The easy way out would be to describe Alabama’s 13ghosts as an “atmospheric” band. That certainly is a part of the band’s identity, as anyone who has heard their most recent album, The Strangest Colored Lights (Skybucket Records 2008), can attest to. Many effects heard throughout the album do call back to Pink Floyd. The first sounds we hear sound like a dying man inhaling then exhaling for the last time in the opening track, “The Lonely Death of Space Avenger” (“Darling William, when you’re lonely/Think of us back on Earth”).
For a true definition of where the band is now, we should check with the band themselves. 13ghosts say The Strangest Colored Lights spans a “large and diverse cross-section of genres (electronica, grand Pink-Floydesque passages, country-sludge, psychedelic, spaghetti-western, hard-edged pop and dark acoustic).” That’s about right. Do not think, however, that just because this album explores many genres of music that it is overproduced, over-the-top, or overdone. It is an intimate record that deals with our own fragile existence, as well as with loved ones who have passed away.
“It was incredibly hard to write this record,” 13ghosts’ Brad Armstrong (vocals, piano, guitar) tells Consequence of Sound, “if only because we tried to do it back in the day and it was such a disaster.” He refers to an abandoned music project from a decade ago that dealt with the suicide of Armstrong’s cousin. With those early sessions deemed a “disaster” and “unlistenable,” Armstrong went on to christen the then-named band 13ghosts, along with musical partner, guitarist/vocalist Buzz Russell, and drummer Mikey Williams.
It wasn’t until the writing and recording of Strangest… ten years later that the band realized what had stymied them in the late nineties. Armstrong remembers being “so tied up in the events that the artistry of the recording was lost.” It took the “perspective of years” to figure out what the events meant to 13ghosts, and they were finally able to convey artistically what they were unable to years before.
Working with Doug Van Sloun for the first time on Strangest… did not hurt the creative process. Van Sloun, who has worked on albums for Bright Eyes, M.Ward, She & Him, and Tokyo Police Club, “masters records like they used to be mastered,” Armstrong says. “Each one is different, and should get a different treatment, and it should feel like you’re occupying the same space as the artist.”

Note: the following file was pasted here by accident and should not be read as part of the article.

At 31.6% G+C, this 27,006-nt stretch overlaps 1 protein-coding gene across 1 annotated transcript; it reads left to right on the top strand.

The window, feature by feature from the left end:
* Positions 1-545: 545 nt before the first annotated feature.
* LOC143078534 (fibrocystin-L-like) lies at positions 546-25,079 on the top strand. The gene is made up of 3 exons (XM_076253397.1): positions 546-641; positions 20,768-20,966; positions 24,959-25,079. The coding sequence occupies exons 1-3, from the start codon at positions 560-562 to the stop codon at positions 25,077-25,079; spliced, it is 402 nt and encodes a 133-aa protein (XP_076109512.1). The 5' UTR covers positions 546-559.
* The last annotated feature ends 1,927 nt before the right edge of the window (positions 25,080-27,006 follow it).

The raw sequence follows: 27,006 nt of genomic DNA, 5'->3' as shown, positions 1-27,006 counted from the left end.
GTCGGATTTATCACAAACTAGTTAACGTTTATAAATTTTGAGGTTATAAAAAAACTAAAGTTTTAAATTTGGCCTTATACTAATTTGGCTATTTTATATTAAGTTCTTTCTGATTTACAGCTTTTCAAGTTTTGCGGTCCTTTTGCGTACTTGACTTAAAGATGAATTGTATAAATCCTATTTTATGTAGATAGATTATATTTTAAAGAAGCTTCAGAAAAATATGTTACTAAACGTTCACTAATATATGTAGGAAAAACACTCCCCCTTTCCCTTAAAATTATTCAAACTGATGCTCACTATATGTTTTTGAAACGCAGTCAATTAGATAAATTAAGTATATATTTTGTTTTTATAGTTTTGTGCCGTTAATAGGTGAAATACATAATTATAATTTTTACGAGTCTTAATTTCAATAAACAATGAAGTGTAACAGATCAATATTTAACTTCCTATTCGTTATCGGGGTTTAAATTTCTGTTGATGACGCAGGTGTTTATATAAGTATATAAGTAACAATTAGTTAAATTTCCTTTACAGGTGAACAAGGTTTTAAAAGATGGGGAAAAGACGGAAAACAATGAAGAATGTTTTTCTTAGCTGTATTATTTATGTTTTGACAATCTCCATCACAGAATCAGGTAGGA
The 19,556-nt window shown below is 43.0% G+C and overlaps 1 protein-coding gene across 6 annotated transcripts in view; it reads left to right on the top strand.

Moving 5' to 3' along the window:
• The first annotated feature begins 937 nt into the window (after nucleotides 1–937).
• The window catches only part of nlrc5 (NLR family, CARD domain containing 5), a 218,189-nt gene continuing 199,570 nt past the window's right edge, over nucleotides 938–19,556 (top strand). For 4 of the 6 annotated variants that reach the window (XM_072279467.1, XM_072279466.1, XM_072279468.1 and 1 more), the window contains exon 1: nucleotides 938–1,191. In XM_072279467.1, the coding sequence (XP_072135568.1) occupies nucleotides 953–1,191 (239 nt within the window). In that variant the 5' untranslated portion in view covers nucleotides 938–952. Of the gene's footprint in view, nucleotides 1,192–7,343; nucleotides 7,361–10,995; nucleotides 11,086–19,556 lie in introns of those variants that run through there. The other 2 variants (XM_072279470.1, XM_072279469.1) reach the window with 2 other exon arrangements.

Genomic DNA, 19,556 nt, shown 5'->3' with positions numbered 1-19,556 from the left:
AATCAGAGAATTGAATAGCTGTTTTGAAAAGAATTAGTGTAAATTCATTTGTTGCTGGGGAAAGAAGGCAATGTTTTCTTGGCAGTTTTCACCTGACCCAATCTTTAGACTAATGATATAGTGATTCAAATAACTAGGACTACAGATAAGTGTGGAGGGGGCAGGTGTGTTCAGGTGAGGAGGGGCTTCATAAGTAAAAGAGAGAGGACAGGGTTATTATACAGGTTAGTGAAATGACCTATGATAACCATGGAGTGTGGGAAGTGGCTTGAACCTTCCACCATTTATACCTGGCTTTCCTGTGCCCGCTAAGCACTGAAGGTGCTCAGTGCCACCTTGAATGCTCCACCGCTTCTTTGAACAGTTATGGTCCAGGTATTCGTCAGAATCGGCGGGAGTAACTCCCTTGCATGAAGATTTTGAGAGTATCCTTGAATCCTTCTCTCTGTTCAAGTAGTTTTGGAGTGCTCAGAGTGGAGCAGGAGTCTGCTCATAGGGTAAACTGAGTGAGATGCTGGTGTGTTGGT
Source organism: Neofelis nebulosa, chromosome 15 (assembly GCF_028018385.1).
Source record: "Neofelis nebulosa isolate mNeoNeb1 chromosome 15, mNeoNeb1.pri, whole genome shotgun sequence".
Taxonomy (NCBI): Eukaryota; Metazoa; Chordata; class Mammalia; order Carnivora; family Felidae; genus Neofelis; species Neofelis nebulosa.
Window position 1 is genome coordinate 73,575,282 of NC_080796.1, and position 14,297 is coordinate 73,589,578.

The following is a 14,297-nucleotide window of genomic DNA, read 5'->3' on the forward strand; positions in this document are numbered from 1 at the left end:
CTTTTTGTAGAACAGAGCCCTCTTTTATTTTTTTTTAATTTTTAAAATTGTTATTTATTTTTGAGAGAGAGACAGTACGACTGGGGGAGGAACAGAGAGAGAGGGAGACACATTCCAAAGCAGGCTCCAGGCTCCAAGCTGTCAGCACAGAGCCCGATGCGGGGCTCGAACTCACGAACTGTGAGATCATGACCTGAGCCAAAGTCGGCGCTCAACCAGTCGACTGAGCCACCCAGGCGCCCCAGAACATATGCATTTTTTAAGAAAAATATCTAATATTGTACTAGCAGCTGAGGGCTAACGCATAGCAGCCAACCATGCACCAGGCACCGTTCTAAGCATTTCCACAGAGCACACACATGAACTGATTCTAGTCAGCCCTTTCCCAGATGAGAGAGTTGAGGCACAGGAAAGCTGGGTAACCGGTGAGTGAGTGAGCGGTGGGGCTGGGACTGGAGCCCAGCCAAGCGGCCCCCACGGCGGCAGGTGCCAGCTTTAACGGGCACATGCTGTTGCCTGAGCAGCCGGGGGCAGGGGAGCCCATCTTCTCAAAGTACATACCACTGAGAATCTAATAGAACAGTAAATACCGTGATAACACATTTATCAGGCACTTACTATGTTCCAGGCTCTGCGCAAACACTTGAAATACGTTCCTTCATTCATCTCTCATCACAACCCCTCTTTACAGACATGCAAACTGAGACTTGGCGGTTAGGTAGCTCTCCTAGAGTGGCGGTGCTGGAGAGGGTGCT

As for work ethic, Armstrong cites Guided by Voices’ Robert Pollard, who “writes the song, and gets the hook in there deep, then pulls out and it’s over. He doesn’t really repeat himself.” Though Armstrong tries to apply that philosophy to every song he writes, he admits his songs tend to be longer than the frequent GBV track of 40 seconds or less (the shortest track on Strangest… clocks in at 145 seconds). Pollard’s influence are on display, however, in tracks like “Beyond the Door” and “Go to Sleep”, both featuring lo-fi vocals Uncle Bob himself could guest on.
13ghosts have released a few EPs and full-lengths since the death of Armstrong’s cousin, “chipping away at it on all the recordings.” Their bio tells us the origin of their name comes not from the 1960 horror film, 13 Ghosts, but from a book titled, “13 Alabama Ghosts and Jeffrey”. Their name doesn’t just call to this book they read in their youth, but represents the “many ghosts they carry with them,” and those ghosts can be heard throughout their music, if you listen carefully enough.
Come hear and witness the many soundscapes of 13ghosts at SXSW. They’ll be playing our Listen! Showcase at The Wave at 11:00 p.m. on Friday, March 20th.
“Beyond The Door”